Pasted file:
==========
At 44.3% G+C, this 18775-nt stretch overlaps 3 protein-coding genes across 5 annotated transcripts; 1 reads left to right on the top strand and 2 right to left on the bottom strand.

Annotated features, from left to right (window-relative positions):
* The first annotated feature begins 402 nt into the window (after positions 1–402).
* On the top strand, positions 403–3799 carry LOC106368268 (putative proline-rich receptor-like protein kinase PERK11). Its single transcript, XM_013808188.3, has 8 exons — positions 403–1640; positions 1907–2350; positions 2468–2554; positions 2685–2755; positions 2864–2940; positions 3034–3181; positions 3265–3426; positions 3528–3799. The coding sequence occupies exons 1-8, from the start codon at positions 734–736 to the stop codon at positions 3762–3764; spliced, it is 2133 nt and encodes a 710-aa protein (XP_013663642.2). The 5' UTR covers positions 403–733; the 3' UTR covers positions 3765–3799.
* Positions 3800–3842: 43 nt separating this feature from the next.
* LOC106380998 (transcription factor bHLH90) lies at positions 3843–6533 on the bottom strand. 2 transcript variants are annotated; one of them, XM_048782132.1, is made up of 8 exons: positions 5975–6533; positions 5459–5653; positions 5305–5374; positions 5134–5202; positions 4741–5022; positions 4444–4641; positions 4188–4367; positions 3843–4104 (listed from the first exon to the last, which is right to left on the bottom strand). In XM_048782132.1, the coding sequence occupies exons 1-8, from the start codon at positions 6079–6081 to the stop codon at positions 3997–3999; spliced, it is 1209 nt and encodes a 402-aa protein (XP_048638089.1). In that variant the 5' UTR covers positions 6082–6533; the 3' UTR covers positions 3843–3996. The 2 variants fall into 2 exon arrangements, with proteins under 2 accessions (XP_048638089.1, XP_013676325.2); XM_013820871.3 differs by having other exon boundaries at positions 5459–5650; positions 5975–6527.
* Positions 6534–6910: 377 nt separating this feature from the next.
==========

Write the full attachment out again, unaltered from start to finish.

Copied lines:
At 44.3% G+C, this 18775-nt stretch overlaps 3 protein-coding genes across 5 annotated transcripts; 1 reads left to right on the top strand and 2 right to left on the bottom strand.

Annotated features, from left to right (window-relative positions):
* The first annotated feature begins 402 nt into the window (after positions 1–402).
* On the top strand, positions 403–3799 carry LOC106368268 (putative proline-rich receptor-like protein kinase PERK11). Its single transcript, XM_013808188.3, has 8 exons — positions 403–1640; positions 1907–2350; positions 2468–2554; positions 2685–2755; positions 2864–2940; positions 3034–3181; positions 3265–3426; positions 3528–3799. The coding sequence occupies exons 1-8, from the start codon at positions 734–736 to the stop codon at positions 3762–3764; spliced, it is 2133 nt and encodes a 710-aa protein (XP_013663642.2). The 5' UTR covers positions 403–733; the 3' UTR covers positions 3765–3799.
* Positions 3800–3842: 43 nt separating this feature from the next.
* LOC106380998 (transcription factor bHLH90) lies at positions 3843–6533 on the bottom strand. 2 transcript variants are annotated; one of them, XM_048782132.1, is made up of 8 exons: positions 5975–6533; positions 5459–5653; positions 5305–5374; positions 5134–5202; positions 4741–5022; positions 4444–4641; positions 4188–4367; positions 3843–4104 (listed from the first exon to the last, which is right to left on the bottom strand). In XM_048782132.1, the coding sequence occupies exons 1-8, from the start codon at positions 6079–6081 to the stop codon at positions 3997–3999; spliced, it is 1209 nt and encodes a 402-aa protein (XP_048638089.1). In that variant the 5' UTR covers positions 6082–6533; the 3' UTR covers positions 3843–3996. The 2 variants fall into 2 exon arrangements, with proteins under 2 accessions (XP_048638089.1, XP_013676325.2); XM_013820871.3 differs by having other exon boundaries at positions 5459–5650; positions 5975–6527.
* Positions 6534–6910: 377 nt separating this feature from the next.